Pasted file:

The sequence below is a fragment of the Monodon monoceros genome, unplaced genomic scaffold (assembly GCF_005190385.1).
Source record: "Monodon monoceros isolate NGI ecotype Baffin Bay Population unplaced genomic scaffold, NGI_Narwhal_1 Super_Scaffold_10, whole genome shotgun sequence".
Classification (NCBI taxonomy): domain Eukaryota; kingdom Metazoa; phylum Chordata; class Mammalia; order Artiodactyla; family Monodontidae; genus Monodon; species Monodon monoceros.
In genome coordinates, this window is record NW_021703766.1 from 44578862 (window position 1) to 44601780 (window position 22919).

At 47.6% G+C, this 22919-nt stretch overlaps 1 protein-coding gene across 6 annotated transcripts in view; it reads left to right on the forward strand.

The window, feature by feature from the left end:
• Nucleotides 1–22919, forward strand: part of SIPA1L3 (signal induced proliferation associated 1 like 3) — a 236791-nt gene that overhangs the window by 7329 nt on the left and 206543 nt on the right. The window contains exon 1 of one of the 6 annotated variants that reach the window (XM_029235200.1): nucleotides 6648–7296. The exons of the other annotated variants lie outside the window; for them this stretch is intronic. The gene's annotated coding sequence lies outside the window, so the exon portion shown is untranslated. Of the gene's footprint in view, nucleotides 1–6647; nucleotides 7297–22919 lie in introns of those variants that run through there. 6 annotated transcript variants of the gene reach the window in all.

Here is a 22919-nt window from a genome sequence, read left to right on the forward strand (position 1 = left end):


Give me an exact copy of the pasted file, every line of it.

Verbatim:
The sequence below is a fragment of the Monodon monoceros genome, unplaced genomic scaffold (assembly GCF_005190385.1).
Source record: "Monodon monoceros isolate NGI ecotype Baffin Bay Population unplaced genomic scaffold, NGI_Narwhal_1 Super_Scaffold_10, whole genome shotgun sequence".
Classification (NCBI taxonomy): domain Eukaryota; kingdom Metazoa; phylum Chordata; class Mammalia; order Artiodactyla; family Monodontidae; genus Monodon; species Monodon monoceros.
In genome coordinates, this window is record NW_021703766.1 from 44578862 (window position 1) to 44601780 (window position 22919).

At 47.6% G+C, this 22919-nt stretch overlaps 1 protein-coding gene across 6 annotated transcripts in view; it reads left to right on the forward strand.

The window, feature by feature from the left end:
• Nucleotides 1–22919, forward strand: part of SIPA1L3 (signal induced proliferation associated 1 like 3) — a 236791-nt gene that overhangs the window by 7329 nt on the left and 206543 nt on the right. The window contains exon 1 of one of the 6 annotated variants that reach the window (XM_029235200.1): nucleotides 6648–7296. The exons of the other annotated variants lie outside the window; for them this stretch is intronic. The gene's annotated coding sequence lies outside the window, so the exon portion shown is untranslated. Of the gene's footprint in view, nucleotides 1–6647; nucleotides 7297–22919 lie in introns of those variants that run through there. 6 annotated transcript variants of the gene reach the window in all.

Here is a 22919-nt window from a genome sequence, read left to right on the forward strand (position 1 = left end):